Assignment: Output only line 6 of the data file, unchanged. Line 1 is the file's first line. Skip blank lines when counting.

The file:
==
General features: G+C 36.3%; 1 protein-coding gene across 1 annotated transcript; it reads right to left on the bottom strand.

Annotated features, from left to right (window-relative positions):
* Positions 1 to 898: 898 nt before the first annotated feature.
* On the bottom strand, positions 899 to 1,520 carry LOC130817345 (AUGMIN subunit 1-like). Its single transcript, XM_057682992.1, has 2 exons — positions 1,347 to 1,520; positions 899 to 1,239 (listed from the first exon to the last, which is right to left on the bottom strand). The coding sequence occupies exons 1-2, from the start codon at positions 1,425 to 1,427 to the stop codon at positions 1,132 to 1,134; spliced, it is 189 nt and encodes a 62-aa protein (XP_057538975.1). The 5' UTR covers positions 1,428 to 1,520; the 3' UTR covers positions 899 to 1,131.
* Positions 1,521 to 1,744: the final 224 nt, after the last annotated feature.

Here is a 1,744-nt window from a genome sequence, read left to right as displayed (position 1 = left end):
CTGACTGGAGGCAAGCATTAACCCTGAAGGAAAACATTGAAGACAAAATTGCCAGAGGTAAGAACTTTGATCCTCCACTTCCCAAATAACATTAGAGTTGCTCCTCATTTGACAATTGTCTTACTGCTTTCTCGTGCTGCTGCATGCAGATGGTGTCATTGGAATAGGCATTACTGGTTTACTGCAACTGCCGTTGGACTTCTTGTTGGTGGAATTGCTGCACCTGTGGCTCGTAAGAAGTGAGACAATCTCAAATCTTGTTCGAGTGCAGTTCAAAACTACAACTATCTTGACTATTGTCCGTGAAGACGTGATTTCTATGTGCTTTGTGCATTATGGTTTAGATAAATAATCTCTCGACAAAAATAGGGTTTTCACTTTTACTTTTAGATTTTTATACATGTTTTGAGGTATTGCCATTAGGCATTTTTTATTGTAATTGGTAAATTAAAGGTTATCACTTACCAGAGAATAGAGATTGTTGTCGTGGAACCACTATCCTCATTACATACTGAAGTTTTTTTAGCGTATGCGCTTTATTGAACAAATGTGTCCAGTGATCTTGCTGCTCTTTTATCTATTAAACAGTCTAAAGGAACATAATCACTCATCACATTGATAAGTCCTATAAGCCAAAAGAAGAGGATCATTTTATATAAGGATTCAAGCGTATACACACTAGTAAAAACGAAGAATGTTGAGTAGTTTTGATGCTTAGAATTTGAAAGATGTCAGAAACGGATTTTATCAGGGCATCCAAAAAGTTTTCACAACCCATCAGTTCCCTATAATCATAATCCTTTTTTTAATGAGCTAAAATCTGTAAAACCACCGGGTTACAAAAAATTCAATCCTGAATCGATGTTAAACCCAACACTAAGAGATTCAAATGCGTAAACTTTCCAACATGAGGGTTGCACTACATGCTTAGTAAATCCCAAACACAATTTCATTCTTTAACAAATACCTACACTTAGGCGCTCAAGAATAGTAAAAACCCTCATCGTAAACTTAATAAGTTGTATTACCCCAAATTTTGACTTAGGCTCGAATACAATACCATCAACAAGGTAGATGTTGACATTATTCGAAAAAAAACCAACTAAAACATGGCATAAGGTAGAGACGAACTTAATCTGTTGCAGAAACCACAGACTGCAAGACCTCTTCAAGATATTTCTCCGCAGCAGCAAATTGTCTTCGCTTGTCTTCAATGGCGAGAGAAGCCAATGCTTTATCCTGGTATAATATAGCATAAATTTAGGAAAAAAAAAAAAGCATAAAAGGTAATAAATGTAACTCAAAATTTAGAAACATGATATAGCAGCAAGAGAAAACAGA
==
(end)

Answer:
Here is a 1,744-nt window from a genome sequence, read left to right as displayed (position 1 = left end):